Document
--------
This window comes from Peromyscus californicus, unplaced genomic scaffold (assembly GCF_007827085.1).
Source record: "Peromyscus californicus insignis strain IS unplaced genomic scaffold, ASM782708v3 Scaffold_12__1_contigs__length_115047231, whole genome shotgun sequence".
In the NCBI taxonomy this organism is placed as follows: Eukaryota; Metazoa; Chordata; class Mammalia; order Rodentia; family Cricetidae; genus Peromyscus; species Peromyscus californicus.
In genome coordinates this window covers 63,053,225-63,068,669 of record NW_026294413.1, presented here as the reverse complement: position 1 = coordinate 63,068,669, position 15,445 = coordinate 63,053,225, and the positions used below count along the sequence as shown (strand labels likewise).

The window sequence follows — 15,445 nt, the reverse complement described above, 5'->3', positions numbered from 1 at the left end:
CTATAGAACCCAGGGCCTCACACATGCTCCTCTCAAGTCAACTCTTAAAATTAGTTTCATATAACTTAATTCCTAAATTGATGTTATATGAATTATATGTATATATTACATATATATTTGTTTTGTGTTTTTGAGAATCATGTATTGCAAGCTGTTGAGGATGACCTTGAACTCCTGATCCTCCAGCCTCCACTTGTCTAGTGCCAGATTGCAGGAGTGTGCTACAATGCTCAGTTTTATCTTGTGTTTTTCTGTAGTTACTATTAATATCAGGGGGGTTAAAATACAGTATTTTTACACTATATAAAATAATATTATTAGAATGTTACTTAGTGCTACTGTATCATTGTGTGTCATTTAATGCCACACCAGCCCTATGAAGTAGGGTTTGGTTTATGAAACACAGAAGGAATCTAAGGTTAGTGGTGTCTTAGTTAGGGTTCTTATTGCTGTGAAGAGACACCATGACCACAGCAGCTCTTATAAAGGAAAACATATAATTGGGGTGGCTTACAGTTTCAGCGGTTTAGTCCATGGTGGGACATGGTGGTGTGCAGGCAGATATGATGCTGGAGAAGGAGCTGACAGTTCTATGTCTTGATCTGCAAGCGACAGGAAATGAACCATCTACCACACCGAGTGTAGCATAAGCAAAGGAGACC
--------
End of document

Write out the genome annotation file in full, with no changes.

This window comes from Peromyscus californicus, unplaced genomic scaffold (assembly GCF_007827085.1).
Source record: "Peromyscus californicus insignis strain IS unplaced genomic scaffold, ASM782708v3 Scaffold_12__1_contigs__length_115047231, whole genome shotgun sequence".
In the NCBI taxonomy this organism is placed as follows: Eukaryota; Metazoa; Chordata; class Mammalia; order Rodentia; family Cricetidae; genus Peromyscus; species Peromyscus californicus.
In genome coordinates this window covers 63,053,225-63,068,669 of record NW_026294413.1, presented here as the reverse complement: position 1 = coordinate 63,068,669, position 15,445 = coordinate 63,053,225, and the positions used below count along the sequence as shown (strand labels likewise).

The window sequence follows — 15,445 nt, the reverse complement described above, 5'->3', positions numbered from 1 at the left end:
CTATAGAACCCAGGGCCTCACACATGCTCCTCTCAAGTCAACTCTTAAAATTAGTTTCATATAACTTAATTCCTAAATTGATGTTATATGAATTATATGTATATATTACATATATATTTGTTTTGTGTTTTTGAGAATCATGTATTGCAAGCTGTTGAGGATGACCTTGAACTCCTGATCCTCCAGCCTCCACTTGTCTAGTGCCAGATTGCAGGAGTGTGCTACAATGCTCAGTTTTATCTTGTGTTTTTCTGTAGTTACTATTAATATCAGGGGGGTTAAAATACAGTATTTTTACACTATATAAAATAATATTATTAGAATGTTACTTAGTGCTACTGTATCATTGTGTGTCATTTAATGCCACACCAGCCCTATGAAGTAGGGTTTGGTTTATGAAACACAGAAGGAATCTAAGGTTAGTGGTGTCTTAGTTAGGGTTCTTATTGCTGTGAAGAGACACCATGACCACAGCAGCTCTTATAAAGGAAAACATATAATTGGGGTGGCTTACAGTTTCAGCGGTTTAGTCCATGGTGGGACATGGTGGTGTGCAGGCAGATATGATGCTGGAGAAGGAGCTGACAGTTCTATGTCTTGATCTGCAAGCGACAGGAAATGAACCATCTACCACACCGAGTGTAGCATAAGCAAAGGAGACC